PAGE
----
National Editor Tom Karst chatted on March 2 with Manuel Alcaino, president of Decofruit SA, Santiago, Chile.
3:01 p.m. Tom Karst: What are some of the main features about this year’s Chilean export season?
3:01 p.m. Manuel Alcaino: I think the most interesting aspect is the fact that the Chilean exporters are looking for alternative markets to diversify their portfolio. That has had an impact in the volumes that have arrived to what has been traditionally the main market for Chilean exports, that is, the U.S.
The first sign of that was obviously the cherries. In a season that Chilean cherry exports grew 20% to the world, the arrivals to the U.S. decreased by about 25% compared to the year before. Most of the Chilean increase in volume has gone to China, with interesting results. This year was a complicated year. 
3:05 p.m. Karst: Is the focus on other markets true for other commodities?
3:06 p.m. Alcaino: It is a similar situation we are seeing now with grapes. We are down around 6% in our grape arrivals in the U.S. through week eight or the end of February. If you compare Chile exports to the world, we are even compared with last year.
3:08 p.m. Karst: There is talk about Peru taking a higher profile in Southern Hemisphere grape exports. What is your take on that?
3:09 p.m. Alcaino: Certainly, Peru is becoming a actor. Still the volumes (from Peru are) in the area of 15% to 20% of what Chile has, but they come in a very special moment from mid-November through February. They are mostly out by now, but they hit that special moment when there are normally very good prices. 
They have gained a reputation of good work. A lot of the technology that is being used, they are using the experience of Chilean technology people, of Chilean growers and all the suppliers of boxes and packaging material. So for them, the table was kind of set for them. The learning curve of the Peruvians has certainly been a lot shorter than that of the Chileans because of the experience that was already gained.
3:11 p.m. Karst: Will Peru continue to grow its exports?
3:11 p.m. Alcaino: They are going to continue to grow, absolutely. They are planting a lot. They have much cheaper labor than Chile. The land is cheap, the water is cheap, so it was like Chile in the early days. 
The Chilean grape industry was founded on the basis of cheap and abundant labor, which is not true now. Labor is now scarce and expensive. Competition with Peru is tough. 
The Peruvians have good conditions to grow grapes — not late but certainly early. My feeling is that the ones who are going to suffer are (growers in) Copiapo and the early valleys from the third and fourth regions in Chile. Those are the guys who will face the competition.

National Editor Tom Karst chatted on March 2 with Manuel Alcaino, president of Decofruit SA, Santiago, Chile.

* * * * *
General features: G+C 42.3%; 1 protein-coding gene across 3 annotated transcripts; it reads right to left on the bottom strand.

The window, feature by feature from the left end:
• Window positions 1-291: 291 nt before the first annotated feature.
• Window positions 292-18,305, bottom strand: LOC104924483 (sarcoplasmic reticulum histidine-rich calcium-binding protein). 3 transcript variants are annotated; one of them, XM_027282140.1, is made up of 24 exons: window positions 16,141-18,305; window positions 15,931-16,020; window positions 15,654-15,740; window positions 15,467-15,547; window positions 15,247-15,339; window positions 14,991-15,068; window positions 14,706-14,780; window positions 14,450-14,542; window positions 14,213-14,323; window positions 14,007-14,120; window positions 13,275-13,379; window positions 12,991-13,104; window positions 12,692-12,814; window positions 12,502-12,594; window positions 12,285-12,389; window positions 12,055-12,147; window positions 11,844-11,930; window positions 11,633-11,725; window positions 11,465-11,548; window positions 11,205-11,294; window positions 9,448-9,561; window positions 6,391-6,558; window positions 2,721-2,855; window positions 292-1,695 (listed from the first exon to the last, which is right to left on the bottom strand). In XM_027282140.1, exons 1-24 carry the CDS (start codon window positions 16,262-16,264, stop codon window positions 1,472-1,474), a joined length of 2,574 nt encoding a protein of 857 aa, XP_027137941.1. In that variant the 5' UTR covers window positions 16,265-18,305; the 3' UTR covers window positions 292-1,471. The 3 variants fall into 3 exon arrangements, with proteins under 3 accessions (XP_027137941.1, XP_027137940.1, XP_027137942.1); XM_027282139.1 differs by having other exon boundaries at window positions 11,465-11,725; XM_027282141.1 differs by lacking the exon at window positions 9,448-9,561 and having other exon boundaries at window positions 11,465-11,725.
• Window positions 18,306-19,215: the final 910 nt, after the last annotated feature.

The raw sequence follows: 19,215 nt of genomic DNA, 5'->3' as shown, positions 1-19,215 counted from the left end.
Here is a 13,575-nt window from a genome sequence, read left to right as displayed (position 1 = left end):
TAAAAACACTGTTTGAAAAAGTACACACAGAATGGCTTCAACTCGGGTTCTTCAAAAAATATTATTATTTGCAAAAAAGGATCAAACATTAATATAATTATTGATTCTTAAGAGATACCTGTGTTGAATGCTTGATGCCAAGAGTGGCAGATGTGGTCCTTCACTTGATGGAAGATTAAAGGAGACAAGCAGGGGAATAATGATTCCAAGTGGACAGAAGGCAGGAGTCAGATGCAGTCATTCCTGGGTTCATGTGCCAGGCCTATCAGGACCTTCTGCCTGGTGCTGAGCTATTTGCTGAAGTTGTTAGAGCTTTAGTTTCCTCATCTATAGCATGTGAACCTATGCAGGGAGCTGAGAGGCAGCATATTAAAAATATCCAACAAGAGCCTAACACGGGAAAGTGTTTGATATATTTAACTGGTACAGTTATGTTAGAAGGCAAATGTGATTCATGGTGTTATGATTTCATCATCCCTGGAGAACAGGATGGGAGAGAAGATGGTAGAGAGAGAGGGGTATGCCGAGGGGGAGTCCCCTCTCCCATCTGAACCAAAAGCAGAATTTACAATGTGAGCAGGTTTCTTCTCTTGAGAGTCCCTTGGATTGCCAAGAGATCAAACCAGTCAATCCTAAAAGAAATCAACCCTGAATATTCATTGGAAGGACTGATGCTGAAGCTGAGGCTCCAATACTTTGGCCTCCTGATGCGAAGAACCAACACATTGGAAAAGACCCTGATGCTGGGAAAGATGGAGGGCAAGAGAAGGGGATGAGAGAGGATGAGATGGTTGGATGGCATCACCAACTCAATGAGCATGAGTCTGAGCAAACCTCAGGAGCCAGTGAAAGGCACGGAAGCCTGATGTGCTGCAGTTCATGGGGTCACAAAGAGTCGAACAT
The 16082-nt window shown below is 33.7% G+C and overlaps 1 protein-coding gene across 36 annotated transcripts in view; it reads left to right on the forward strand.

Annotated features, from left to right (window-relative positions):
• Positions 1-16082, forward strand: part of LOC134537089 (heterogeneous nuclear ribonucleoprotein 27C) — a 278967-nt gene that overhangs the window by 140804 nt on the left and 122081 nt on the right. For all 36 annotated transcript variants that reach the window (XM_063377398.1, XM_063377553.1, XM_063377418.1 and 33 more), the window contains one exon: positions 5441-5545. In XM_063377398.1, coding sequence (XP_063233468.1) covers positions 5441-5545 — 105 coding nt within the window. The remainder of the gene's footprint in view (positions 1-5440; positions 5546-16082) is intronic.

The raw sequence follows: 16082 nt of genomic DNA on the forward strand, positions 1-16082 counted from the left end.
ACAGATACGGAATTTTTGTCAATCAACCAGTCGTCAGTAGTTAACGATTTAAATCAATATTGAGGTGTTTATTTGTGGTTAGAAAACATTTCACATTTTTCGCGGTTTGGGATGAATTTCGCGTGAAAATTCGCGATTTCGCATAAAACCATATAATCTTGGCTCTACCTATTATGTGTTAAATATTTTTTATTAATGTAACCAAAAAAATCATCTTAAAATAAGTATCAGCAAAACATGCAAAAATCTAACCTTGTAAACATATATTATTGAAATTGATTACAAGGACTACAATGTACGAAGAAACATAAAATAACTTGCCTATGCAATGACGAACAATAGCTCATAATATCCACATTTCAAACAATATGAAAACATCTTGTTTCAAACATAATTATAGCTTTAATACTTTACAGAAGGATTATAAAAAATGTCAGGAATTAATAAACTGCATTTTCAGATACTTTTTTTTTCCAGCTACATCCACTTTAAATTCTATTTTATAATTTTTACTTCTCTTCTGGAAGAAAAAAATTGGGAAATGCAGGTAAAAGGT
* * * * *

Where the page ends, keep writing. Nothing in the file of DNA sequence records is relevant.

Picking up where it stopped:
3:01 p.m. Tom Karst: What are some of the main features about this year’s Chilean export season?

Q&A | Manuel Alcaino, Decofrut SA3:01 p.m. Manuel Alcaino: I think the most interesting aspect is the fact that the Chilean exporters are looking for alternative markets to diversify their portfolio. That has had an impact in the volumes that have arrived to what has been traditionally the main market for Chilean exports, that is, the U.S.

The first sign of that was obviously the cherries. In a season that Chilean cherry exports grew 20% to the world, the arrivals to the U.S. decreased by about 25% compared to the year before. Most of the Chilean increase in volume has gone to China, with interesting results. This year was a complicated year. 

3:05 p.m. Karst: Is the focus on other markets true for other commodities?

3:06 p.m. Alcaino: It is a similar situation we are seeing now with grapes. We are down around 6% in our grape arrivals in the U.S. through week eight or the end of February. If you compare Chile exports to the world, we are even compared with last year.

3:08 p.m. Karst: There is talk about Peru taking a higher profile in Southern Hemisphere grape exports. What is your take on that?

3:09 p.m. Alcaino: Certainly, Peru is becoming a actor. Still the volumes (from Peru are) in the area of 15% to 20% of what Chile has, but they come in a very special moment from mid-November through February. They are mostly out by now, but they hit that special moment when there are normally very good prices. 

They have gained a reputation of good work. A lot of the technology that is being used, they are using the experience of Chilean technology people, of Chilean growers and all the suppliers of boxes and packaging material. So for them, the table was kind of set for them. The learning curve of the Peruvians has certainly been a lot shorter than that of the Chileans because of the experience that was already gained.

3:11 p.m. Karst: Will Peru continue to grow its exports?

3:11 p.m. Alcaino: They are going to continue to grow, absolutely. They are planting a lot. They have much cheaper labor than Chile. The land is cheap, the water is cheap, so it was like Chile in the early days. 

The Chilean grape industry was founded on the basis of cheap and abundant labor, which is not true now. Labor is now scarce and expensive. Competition with Peru is tough. 

The Peruvians have good conditions to grow grapes — not late but certainly early. My feeling is that the ones who are going to suffer are (growers in) Copiapo and the early valleys from the third and fourth regions in Chile. Those are the guys who will face the competition.